A food commentator has described Jim's tamales in this way: "These are not Mexican style tamales, but rather New Orleans style tamales. They are still made with corn masa, but rather than stuffed with meat and wrapped in corn husks they are flavoured with broth and cylindrical in shape."
The tamales came out of the cart steaming hot, wrapped in paper twisted at each end. The tamale was hot in both senses of the word, not forbiddingly hot in the spicy way, but with a bite to be sure. When I was a kid I was enchanted by the man and his cart and found the tamales a tasty treat, if and when our mother would succumb to our pleas and overlook her concern about the potential threat to public health fostered by the unknown contents of the cart. My mother notwithstanding, Jim flourished with the goodwill of Downtown shoppers and workers.
In the years that followed, Downtown Kansas City folded and virtually died, giving way to the more picturesque Plaza, the upscale Crown Center, or the suburban shopping malls. Jim and his tamale cart disappeared.
|Jim's Hot Tamales cart in Downtown Kansas City ca. 1966|
When I stopped in I discovered that it was actually the place where the tamales were made each day. They told me that they transported them around town to various locations. This wasn't really a restaurant but they would sell you a few tamales and, even better, a spread with chili spooned over the top. There was a hardback chair or two and a wobbly table you could use if you didn't want your order to go. Ambience wasn't Jim's thing.
In 2011 a man was shot to death at a location in Northeast Kansas City where he had sold Jim's Tamales for about 20 years. Media coverage reported that he was so connected to these tamales in that neighborhood that the locals referred to him as Jim Tamale. Van Zandt expressed dismay at the death of a friend for over 30 years and couldn't imagine why such a thing would happen. The story of the murder of the tamale man became a bit of an urban cause celebre for a while, adding an additional mystique to the homegrown tamale enterprise.
|The final stop for Jim's Hot Tamales in NW Independence|
Photo credit jimsawthat
All of this is the backdrop to my hankerings. I live farther away now, but I knew the taste buds were going to continue to tantalize me until I undertook the 20 mile or so trip. So this morning I made my way over there and with a jolt I realized that the place was now named "Grampa's Cafe" and featured Italian and Mediterranean Cuisine. My first thought was that this kind of place really should not be allowed to use the term "cuisine." My second thought was more desperate. Where are Jim's Hot Tamales?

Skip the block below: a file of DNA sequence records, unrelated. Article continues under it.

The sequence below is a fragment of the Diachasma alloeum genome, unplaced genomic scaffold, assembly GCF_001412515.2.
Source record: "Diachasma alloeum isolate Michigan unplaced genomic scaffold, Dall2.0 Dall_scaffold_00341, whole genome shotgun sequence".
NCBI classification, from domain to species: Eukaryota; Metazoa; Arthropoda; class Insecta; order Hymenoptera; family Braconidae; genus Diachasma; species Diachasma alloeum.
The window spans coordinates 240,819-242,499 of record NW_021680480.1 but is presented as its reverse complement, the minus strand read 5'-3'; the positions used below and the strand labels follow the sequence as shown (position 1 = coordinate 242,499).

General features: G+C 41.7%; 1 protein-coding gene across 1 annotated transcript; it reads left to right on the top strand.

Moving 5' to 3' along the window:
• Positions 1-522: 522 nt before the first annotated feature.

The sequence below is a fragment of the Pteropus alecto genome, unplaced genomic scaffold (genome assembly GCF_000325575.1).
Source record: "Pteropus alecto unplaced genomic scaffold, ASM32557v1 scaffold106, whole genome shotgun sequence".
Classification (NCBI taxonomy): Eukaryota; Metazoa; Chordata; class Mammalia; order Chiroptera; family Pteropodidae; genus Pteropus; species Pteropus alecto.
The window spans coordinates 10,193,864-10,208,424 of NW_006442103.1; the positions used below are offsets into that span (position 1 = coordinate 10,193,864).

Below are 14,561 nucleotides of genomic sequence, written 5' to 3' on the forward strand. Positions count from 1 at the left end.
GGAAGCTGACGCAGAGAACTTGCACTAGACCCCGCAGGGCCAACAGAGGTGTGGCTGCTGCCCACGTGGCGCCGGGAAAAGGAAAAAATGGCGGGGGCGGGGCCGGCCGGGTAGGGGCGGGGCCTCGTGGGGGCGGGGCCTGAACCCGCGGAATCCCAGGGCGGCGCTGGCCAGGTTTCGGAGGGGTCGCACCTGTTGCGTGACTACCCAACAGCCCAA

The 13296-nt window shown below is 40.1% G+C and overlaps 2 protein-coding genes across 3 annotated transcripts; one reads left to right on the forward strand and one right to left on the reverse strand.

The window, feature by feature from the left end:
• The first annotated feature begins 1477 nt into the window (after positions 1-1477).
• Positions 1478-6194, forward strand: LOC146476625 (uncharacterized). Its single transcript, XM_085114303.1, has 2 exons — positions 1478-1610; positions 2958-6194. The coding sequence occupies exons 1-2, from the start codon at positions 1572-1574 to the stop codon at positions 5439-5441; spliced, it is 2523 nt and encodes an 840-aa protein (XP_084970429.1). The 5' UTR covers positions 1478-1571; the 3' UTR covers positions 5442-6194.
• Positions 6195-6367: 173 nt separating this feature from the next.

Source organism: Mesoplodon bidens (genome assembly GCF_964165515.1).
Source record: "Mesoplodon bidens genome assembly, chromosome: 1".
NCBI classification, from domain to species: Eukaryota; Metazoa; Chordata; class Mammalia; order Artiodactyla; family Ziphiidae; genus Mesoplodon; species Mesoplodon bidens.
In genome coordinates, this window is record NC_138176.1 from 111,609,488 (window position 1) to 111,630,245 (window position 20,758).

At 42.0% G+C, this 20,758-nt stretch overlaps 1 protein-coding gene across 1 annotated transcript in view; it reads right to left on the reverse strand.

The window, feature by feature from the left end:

I ventured inside, fearing the worst. I was met by a delightful older man of Mediterranean descent. I made the inquiry that he seemed to have heard many times before. "I was wondering what has happened to Jim's Tamales?" He looked at me, and then with a disarming smile he responded with a line that I later wondered if he had rehearsed and used often, "Jim died about a year ago and took his tamales with him."
"That is an unfortunate loss," I said sincerely.
"Yes it is," he responded, handing me a carryout menu. "But I hope one day I can serve you a meal that you will find very enjoyable." After looking at his menu I thought to myself that I might just do that one day. But not today.
As I drove home I reflected on the fact that Jim's Hot Tamales no longer exists, except in the place within one's neurological system where there are imprinted memories of what tastes good and what tastes bad, along with a host of culinary nuances that dance on one's palate.
As powerful as these may be, it wasn't my sense of taste that was working on me in those moments. It was more a feeling of loss. How can something like a particular tamale just suddenly be no more? In truth, I suppose there is nothing to prevent its resurrection. The recipe and instructions are surely in someone's hands; perhaps an enchilada entrepreneur may want to expand his menu.
More likely, the light just went out and the new restaurateur was right in saying that Jim took his tamales with him. They'll be missed. Truly.
Stephen Covey has said that the components of meaningful existence are "to live, to love, to laugh, to leave a legacy." It would be silly to apply such esoteric notions to Jim's Hot Tamales, but I'll just note that someone made a good life out of doing something he loved, creating something that brought joy to others, and left us wishing we could just one more time see that white cart perched on the nearby corner, steam leaking around its cover, and that unique smell wafting its way toward us.
I don't know much about the afterlife, but if it includes a tamale spread from Jim how bad can it be?
This two minute YouTube video is pretty awful, but gives a feel for some places and times that are parts of the unique story of Jim's Hot Tamales, now lost to us all.